LAST year, public outrage over the abusive treatment meted out to 10-year-old Tayyaba, a young domestic worker in Islamabad, shone a light on the deep recesses of child labour in this country. The young girl suffered bruises, wounds and burns to her body while employed as domestic help by an additional judge. It was when the Supreme Court took suo motu notice of her plight that the case was investigated. On Tuesday, the Islamabad High Court convicting both accused — the additional judge and his wife — ruled they were guilty of “wilfully harm[ing]” a child under their watch. They were given one year in prison and a fine of Rs50,000 each as punishment. However, it was disappointing that they were granted bail almost immediately after the verdict — especially because an innocent child was the victim of violence. Given a 21-page judgement describing Tayyaba’s injuries, medical reports to corroborate the same and witness statements confirming mistreatment, such reprieve raises questions about the state’s resolve to safeguard child rights. Nevertheless, the verdict sets a sound precedent — especially since one of the perpetrators is an additional judge who is duty-bound to administer justice but clearly embodies what is the epitome of societal callousness towards those who are marginalised and entrenched in poverty.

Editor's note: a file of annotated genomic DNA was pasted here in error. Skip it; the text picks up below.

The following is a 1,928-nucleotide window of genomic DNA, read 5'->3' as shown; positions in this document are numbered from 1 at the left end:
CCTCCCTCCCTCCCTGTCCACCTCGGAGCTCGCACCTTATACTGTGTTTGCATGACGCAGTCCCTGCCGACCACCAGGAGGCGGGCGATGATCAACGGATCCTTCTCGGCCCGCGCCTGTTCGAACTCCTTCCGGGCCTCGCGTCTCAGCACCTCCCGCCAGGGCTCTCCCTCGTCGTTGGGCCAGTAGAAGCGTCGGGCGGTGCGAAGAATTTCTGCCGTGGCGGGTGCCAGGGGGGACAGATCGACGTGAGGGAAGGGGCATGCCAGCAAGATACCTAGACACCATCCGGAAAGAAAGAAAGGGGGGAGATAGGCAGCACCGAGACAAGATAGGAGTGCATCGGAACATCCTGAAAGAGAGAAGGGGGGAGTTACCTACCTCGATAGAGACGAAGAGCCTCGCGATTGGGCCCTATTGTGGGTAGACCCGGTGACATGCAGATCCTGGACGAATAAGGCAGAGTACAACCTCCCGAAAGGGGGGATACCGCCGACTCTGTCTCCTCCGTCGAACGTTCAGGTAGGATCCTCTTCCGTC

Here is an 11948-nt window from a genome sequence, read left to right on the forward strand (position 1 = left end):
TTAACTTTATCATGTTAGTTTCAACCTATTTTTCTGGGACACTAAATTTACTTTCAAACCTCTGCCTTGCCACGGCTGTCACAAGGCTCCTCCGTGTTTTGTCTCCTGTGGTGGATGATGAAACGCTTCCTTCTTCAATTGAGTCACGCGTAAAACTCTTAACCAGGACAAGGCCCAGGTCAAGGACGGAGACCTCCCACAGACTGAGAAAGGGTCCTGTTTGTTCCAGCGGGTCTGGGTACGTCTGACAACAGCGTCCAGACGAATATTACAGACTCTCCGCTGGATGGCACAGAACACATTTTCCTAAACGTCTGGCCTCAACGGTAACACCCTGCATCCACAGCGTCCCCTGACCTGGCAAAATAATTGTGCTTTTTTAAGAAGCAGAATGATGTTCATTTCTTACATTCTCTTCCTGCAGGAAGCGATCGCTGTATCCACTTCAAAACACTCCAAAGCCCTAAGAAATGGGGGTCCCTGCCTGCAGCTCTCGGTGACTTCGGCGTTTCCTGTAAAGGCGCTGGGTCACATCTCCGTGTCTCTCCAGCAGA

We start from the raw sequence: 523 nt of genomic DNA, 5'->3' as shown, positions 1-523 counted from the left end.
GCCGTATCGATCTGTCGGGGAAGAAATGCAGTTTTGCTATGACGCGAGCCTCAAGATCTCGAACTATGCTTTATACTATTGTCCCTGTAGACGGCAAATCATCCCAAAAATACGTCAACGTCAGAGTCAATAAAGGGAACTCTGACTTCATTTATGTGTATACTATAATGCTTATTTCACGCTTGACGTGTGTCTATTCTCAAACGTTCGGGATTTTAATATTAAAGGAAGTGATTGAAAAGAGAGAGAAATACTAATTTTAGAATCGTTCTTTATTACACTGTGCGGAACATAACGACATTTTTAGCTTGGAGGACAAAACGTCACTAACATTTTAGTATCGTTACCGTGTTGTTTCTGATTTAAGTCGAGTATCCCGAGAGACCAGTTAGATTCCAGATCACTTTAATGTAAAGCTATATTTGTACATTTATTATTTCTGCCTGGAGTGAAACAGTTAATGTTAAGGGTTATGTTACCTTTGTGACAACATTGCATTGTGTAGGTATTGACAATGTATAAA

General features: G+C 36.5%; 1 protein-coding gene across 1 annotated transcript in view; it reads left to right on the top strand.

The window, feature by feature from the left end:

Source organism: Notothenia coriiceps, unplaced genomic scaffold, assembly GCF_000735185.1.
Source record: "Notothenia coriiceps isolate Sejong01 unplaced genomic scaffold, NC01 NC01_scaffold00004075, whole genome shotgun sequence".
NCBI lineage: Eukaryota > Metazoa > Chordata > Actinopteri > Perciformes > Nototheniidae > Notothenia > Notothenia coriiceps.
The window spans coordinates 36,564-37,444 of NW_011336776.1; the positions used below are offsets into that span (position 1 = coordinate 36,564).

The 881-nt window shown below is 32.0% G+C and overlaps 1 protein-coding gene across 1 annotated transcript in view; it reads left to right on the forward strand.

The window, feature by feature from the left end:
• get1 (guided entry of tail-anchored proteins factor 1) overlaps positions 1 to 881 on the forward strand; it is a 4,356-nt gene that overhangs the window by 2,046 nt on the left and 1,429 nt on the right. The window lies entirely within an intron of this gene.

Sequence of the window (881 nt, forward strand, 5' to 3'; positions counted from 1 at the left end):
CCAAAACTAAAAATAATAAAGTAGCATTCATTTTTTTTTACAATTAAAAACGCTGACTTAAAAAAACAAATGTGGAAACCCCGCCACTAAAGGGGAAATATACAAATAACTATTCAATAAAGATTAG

Because child labour often traps the most marginalised in society, the practice of employing domestic workers does not preclude sourcing help from children whose young years are mercilessly stolen from them. Correcting this requires combating illiteracy and poverty in the long term. One way forward is by incentivising education and also imparting vocational training to allow young people to learn a trade. Meanwhile, despite a plethora of child labour laws and child protection legislation, underage workers are abused and exploited because legislative implementation is ineffectual for the most part. This makes it all the more necessary to protect children, women and other vulnerable groups, especially when continued progress on our human rights record should take precedence.
Published in Dawn, April 19th, 2018